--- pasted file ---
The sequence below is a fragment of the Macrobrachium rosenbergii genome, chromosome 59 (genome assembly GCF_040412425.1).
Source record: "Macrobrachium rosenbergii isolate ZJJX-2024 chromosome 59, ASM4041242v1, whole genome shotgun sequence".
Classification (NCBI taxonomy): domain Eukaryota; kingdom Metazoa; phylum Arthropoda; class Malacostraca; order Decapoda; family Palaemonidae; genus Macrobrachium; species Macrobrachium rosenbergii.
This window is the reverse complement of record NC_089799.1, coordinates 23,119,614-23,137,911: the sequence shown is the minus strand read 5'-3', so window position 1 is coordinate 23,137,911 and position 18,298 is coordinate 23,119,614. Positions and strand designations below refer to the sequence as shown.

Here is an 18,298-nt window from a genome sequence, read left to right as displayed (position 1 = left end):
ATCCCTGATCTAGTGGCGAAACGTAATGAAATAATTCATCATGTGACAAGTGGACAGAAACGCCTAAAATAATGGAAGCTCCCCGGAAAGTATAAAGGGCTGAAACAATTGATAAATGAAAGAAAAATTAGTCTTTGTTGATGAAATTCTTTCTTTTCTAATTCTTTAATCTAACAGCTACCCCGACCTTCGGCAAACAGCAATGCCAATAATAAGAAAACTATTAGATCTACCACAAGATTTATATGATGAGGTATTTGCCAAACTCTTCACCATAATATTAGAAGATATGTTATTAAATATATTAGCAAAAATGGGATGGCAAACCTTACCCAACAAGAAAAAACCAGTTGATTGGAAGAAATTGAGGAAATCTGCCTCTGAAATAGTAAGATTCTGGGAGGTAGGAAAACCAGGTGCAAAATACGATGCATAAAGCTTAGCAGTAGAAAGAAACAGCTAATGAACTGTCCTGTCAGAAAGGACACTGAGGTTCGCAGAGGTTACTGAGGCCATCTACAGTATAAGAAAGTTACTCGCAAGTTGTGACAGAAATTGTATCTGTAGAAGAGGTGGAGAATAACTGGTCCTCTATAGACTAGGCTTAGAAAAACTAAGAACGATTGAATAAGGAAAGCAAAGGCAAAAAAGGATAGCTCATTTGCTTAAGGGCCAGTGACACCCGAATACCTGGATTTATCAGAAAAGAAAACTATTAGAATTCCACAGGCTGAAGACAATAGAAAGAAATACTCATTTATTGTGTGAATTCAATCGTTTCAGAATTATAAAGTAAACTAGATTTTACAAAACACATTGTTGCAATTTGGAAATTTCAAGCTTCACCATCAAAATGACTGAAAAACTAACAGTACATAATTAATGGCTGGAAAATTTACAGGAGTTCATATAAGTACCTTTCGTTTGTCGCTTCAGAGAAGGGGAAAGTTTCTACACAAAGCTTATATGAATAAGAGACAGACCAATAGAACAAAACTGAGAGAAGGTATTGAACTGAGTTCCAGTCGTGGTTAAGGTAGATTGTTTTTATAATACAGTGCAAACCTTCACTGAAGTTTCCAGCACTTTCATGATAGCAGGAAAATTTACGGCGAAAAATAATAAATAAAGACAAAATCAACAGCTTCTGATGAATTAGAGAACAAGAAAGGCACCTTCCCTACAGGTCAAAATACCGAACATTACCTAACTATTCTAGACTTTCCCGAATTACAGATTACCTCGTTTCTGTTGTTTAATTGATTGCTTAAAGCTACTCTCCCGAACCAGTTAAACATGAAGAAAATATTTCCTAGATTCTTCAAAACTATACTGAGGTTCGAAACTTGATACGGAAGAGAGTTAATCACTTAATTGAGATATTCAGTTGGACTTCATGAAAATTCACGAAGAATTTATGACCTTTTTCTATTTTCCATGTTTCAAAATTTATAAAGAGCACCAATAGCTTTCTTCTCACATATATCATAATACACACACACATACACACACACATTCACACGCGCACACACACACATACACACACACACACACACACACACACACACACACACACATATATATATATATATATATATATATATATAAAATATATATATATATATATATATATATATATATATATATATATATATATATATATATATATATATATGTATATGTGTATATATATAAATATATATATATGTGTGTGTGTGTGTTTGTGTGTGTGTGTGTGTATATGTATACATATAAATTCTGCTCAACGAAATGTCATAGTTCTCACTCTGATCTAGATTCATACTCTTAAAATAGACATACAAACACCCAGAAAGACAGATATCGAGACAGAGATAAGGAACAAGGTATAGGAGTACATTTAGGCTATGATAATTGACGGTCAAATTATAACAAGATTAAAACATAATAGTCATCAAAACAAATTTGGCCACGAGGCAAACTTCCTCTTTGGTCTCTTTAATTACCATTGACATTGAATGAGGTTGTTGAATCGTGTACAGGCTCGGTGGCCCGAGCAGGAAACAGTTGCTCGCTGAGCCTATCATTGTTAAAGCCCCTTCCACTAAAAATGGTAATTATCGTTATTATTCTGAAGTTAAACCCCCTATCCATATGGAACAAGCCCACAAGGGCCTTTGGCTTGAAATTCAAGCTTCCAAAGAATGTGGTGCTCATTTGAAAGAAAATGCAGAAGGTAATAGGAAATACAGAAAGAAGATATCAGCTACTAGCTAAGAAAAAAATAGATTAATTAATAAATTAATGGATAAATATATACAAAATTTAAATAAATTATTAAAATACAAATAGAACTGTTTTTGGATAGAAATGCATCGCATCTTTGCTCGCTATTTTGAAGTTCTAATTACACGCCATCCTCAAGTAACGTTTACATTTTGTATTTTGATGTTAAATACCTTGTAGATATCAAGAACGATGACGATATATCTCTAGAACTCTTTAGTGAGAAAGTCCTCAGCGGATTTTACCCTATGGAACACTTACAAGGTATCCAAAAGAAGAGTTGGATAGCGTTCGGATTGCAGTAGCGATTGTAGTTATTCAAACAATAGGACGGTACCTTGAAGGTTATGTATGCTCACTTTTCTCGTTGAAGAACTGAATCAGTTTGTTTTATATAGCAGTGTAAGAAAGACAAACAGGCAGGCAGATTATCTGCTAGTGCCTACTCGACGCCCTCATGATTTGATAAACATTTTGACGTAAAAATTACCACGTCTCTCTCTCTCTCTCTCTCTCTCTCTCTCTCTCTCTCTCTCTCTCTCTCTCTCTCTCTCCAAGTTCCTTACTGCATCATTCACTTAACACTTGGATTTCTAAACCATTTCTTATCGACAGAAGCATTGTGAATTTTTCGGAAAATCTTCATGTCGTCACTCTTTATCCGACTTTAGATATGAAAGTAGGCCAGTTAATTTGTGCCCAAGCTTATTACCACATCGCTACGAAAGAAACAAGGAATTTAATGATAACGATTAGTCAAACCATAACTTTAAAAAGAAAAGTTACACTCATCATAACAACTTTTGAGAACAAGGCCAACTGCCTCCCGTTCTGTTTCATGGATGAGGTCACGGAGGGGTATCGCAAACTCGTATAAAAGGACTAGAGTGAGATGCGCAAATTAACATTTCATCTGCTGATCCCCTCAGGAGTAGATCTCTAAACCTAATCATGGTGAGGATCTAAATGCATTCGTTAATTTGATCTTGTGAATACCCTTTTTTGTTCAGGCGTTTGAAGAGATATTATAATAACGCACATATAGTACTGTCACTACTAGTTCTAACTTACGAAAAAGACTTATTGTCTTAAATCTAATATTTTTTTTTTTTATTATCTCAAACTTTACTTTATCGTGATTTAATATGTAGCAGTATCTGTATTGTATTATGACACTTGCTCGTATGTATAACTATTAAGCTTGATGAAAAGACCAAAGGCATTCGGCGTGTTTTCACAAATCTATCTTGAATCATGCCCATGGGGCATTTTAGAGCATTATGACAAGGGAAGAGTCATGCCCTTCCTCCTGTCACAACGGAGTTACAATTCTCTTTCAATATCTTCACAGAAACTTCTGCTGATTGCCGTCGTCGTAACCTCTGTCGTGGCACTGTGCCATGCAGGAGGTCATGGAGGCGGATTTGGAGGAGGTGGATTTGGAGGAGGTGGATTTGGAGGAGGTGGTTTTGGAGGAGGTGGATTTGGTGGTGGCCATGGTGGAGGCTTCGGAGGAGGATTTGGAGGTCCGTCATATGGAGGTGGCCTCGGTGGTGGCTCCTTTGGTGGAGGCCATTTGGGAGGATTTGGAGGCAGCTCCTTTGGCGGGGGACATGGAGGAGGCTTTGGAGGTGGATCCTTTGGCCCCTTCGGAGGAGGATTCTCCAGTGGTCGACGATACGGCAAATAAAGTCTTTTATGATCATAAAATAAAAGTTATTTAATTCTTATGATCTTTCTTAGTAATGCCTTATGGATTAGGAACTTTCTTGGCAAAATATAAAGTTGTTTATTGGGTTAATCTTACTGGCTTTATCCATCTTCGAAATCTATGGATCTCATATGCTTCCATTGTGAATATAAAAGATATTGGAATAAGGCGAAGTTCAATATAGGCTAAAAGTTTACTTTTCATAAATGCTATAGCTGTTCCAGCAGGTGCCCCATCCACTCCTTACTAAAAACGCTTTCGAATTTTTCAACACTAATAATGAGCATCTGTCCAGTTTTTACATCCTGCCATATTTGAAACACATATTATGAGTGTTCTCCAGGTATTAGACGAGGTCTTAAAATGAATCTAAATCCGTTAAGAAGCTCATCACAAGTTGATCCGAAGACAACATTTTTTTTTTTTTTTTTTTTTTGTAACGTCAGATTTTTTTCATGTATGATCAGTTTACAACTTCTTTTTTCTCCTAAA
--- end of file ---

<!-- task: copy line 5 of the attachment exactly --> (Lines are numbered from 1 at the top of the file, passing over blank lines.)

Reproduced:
Here is an 18,298-nt window from a genome sequence, read left to right as displayed (position 1 = left end):